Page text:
While perfecting my mojito recipe with my sculptor friend, Thomas, and a visiting dignitary from Madrid, Santi, we three ventured into the problems that 20th-century art has with audience reception. I can’t recapture the byways of discussion, but sometime later the sound of the Emerson, Lake, and Palmer song, From the Beginning, cued me back to the lingering memory. It occurred to me that the aesthetic value of the song derives from (1) a technical mastery of the instruments, (2) a sensory pleasure in the sound formation itself, and (3) something conceptually of interest – and not just the words but the overall sense of design, the integration of instruments and movements. Put these three together and you get a complete sense of art.
Compare to what we see in much 20th-century art – the kind that at its best graces the galleries of, say, MOMA in mid-town Manhattan. Despite many wonderful pieces, I’d say that much of this kind of modern art, at least as perceived by the open public, is generally strong on # 3 – something conceptually of interest in the design, but too often weak on # 1 and # 2. You often see an installation of modern art that may strike you as interesting, but it requires no tactile mastery of any given medium – no “art” in the narrow sense. And for related reasons, I suppose, it yields no immediate sensory pleasure, as does Greg Lake’s acoustic guitar work in the song, or as does the Renaissance or impressionist painting. Any aesthetic appreciation that you get from the modern piece must be mediated by the intellect. I am not against intellectual engagement, but the child — or the residual old guard, or the egalitarian — in me thinks it nice for an artwork to elicit an immediate sensory wonder (i.e., a level of appreciation accessible to all) that overlays and seeps into the intellectual layers.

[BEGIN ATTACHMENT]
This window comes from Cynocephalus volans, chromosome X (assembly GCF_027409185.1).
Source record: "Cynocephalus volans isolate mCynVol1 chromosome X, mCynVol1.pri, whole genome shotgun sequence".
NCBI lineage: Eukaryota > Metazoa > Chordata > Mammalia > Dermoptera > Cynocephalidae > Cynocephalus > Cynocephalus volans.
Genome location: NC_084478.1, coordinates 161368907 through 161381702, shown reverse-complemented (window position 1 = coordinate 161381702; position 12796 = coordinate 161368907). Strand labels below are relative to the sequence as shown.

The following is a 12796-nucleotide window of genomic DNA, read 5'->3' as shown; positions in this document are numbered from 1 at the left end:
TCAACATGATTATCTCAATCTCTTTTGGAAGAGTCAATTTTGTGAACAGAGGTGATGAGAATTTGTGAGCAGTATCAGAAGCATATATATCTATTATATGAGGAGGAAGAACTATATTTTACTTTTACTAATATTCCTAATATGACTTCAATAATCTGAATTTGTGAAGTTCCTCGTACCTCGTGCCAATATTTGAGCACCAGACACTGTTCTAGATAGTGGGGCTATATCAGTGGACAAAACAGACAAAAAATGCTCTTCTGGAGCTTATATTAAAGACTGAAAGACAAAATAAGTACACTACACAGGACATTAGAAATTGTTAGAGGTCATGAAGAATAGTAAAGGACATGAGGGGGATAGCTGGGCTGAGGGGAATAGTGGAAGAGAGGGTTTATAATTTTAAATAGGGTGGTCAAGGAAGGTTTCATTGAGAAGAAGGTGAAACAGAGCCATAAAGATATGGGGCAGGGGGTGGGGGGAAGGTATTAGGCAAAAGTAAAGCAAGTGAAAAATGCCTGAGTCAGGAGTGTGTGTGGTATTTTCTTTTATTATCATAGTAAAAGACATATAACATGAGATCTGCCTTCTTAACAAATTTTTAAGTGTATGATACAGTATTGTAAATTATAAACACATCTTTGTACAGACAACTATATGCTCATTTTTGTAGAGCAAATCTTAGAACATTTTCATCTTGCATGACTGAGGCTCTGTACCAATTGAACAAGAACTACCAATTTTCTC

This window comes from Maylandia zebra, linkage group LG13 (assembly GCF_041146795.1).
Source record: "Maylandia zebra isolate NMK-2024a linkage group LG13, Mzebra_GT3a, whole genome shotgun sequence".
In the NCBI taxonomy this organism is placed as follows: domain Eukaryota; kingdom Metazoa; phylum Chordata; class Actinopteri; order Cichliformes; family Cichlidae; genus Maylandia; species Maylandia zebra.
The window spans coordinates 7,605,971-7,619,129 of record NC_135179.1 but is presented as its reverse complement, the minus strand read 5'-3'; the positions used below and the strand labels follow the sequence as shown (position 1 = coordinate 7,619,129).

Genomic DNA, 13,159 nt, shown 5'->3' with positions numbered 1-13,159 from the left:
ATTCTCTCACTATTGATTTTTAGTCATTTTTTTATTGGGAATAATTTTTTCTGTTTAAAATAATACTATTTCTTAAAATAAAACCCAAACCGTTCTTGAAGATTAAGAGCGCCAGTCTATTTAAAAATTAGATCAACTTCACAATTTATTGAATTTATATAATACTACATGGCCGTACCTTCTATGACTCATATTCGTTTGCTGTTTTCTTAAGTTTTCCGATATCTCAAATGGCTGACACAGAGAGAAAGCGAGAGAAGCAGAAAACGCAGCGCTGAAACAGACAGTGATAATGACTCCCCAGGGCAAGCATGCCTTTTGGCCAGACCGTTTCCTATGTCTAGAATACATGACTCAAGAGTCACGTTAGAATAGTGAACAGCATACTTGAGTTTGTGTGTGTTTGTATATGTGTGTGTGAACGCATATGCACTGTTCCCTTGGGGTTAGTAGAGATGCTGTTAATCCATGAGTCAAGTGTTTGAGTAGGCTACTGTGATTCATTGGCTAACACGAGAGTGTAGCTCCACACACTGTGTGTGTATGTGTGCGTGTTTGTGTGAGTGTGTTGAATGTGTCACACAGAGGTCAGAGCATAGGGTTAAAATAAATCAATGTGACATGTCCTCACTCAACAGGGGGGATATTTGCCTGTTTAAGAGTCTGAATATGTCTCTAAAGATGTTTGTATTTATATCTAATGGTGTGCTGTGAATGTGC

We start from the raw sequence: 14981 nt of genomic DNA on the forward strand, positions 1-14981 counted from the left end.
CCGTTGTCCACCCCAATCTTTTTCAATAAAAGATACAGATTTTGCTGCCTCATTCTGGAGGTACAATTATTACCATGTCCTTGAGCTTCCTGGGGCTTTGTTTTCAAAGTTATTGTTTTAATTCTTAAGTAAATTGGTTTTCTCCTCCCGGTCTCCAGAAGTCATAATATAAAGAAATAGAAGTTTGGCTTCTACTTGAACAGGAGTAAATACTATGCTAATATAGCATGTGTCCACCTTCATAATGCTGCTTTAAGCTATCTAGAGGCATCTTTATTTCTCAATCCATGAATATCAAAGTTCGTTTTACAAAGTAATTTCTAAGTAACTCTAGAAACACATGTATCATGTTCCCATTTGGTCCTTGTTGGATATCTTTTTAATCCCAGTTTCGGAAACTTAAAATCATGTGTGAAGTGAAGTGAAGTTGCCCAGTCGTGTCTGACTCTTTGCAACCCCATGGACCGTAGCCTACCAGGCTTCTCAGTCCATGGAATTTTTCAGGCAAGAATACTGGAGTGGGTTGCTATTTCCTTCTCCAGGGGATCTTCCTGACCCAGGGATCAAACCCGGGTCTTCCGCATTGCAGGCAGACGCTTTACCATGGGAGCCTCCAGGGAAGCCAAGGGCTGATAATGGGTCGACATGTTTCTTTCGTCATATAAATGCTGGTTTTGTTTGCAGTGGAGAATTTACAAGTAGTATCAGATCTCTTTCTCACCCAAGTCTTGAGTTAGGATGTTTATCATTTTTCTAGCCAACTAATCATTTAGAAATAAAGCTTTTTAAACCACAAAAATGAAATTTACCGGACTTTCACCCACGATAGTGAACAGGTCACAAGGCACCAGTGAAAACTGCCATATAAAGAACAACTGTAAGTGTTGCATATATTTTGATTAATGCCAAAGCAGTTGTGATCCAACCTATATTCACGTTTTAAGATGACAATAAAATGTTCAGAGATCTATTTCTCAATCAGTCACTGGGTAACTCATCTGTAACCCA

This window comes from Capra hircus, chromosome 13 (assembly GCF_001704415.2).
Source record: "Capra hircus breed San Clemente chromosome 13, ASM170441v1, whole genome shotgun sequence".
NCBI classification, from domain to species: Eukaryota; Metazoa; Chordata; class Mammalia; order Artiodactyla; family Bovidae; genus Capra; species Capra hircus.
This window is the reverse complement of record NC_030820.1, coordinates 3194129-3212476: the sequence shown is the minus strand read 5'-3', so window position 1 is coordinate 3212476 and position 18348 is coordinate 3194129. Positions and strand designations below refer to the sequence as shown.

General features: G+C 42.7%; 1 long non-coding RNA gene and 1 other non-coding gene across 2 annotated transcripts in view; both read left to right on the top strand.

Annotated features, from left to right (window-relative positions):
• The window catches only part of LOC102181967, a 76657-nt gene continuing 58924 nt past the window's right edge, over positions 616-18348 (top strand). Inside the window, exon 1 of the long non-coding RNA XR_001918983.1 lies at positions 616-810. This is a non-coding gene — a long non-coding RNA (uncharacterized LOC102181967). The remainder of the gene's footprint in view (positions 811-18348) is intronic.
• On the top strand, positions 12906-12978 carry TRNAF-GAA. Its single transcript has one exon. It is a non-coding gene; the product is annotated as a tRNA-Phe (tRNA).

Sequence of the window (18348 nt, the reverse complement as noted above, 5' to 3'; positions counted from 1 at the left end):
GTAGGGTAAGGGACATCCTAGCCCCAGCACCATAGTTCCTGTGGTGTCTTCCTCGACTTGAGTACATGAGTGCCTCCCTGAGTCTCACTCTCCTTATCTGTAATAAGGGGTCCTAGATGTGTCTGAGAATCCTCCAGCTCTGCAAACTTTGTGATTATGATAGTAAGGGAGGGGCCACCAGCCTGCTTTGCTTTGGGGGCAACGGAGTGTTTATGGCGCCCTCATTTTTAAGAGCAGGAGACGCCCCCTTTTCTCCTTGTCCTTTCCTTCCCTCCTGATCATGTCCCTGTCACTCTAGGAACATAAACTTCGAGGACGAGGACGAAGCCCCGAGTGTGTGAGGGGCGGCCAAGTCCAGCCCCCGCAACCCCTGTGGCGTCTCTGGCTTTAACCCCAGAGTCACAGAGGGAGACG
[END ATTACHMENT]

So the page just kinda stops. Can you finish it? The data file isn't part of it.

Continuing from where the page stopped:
That’s the closest I can come to my own personal closure on that fragment of discussion we three had, now lost in the past as surely as the mint and the lime and the rum that was in my freezer.